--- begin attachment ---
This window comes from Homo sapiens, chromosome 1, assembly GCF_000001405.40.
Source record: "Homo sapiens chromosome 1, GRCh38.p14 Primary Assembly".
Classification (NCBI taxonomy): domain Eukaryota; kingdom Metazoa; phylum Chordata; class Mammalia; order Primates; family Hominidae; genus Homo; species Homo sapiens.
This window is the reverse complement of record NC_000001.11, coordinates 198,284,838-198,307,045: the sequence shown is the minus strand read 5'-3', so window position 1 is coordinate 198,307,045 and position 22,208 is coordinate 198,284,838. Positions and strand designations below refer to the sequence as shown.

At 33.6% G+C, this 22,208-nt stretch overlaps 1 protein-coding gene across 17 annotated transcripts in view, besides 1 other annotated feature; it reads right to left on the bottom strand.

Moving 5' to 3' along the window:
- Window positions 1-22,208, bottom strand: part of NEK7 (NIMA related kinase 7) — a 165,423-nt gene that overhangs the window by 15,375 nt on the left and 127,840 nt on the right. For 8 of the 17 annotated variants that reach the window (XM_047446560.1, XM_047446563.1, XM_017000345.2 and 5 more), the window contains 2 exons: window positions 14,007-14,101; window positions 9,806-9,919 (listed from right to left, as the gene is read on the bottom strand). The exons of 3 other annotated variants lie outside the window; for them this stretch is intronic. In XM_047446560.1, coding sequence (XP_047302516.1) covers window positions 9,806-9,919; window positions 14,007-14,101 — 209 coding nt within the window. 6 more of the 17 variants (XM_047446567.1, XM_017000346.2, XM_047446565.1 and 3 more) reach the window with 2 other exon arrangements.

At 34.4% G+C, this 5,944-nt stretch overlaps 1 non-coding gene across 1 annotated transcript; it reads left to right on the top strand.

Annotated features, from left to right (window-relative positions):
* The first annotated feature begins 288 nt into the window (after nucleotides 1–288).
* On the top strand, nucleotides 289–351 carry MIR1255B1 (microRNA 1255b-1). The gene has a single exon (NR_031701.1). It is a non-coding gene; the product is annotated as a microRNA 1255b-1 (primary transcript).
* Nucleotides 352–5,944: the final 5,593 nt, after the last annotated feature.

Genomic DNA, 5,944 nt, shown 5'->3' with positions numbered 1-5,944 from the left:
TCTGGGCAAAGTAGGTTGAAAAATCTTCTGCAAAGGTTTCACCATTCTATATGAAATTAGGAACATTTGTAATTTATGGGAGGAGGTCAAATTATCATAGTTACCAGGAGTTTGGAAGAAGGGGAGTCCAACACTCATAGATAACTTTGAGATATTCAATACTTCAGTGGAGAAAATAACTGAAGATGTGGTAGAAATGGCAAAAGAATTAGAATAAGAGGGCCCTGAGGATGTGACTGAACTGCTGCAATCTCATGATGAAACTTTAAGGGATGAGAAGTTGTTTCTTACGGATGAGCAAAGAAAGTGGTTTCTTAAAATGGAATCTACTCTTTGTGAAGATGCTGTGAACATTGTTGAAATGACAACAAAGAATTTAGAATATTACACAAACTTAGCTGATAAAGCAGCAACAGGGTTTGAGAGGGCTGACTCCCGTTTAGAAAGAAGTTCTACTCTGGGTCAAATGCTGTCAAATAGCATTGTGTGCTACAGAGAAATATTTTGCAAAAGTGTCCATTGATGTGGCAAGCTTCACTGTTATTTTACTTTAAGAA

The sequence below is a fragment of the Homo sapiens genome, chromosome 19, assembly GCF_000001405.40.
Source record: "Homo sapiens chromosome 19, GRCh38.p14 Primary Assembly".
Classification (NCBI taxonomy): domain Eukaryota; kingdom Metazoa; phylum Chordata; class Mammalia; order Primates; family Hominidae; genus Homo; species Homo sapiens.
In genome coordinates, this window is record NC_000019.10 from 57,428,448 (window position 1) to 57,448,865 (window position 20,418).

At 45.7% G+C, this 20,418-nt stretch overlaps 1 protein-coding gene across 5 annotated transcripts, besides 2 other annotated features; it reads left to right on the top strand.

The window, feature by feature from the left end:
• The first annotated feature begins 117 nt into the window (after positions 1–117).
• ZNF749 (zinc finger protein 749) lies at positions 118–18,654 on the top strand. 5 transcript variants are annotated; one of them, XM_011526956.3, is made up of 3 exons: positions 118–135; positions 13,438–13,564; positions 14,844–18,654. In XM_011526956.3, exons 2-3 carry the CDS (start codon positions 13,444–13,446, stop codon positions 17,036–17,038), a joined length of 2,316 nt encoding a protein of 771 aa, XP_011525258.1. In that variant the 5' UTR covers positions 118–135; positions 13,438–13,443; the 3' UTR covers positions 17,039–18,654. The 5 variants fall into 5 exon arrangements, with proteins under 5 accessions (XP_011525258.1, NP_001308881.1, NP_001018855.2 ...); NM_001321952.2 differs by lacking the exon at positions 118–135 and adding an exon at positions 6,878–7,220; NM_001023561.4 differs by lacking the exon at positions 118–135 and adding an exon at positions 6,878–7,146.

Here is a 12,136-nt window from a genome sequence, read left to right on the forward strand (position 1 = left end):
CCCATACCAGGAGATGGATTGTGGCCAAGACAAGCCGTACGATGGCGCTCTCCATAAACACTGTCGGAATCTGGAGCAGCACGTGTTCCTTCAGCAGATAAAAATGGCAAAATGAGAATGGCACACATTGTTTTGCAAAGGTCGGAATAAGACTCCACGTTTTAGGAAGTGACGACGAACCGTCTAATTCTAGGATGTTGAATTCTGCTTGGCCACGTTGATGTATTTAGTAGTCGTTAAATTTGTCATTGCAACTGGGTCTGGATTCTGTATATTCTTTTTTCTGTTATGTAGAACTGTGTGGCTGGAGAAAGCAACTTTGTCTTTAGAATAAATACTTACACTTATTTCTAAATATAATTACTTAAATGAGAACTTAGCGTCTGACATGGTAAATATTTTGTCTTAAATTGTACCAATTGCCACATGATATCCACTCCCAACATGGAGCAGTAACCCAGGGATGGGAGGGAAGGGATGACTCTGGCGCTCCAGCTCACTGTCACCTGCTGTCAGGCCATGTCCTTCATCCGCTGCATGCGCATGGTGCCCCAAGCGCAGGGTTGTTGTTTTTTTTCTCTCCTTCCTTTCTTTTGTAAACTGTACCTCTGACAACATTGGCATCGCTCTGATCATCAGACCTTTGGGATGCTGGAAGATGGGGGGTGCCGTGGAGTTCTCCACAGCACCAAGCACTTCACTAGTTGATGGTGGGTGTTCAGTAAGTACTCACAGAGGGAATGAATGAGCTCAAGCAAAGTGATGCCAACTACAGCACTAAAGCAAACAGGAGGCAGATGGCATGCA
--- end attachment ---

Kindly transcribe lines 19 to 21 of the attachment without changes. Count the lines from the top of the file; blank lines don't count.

At 45.7% G+C, this 20,418-nt stretch overlaps 1 protein-coding gene across 5 annotated transcripts, besides 2 other annotated features; it reads left to right on the top strand.

The window, feature by feature from the left end:
• The first annotated feature begins 117 nt into the window (after positions 1–117).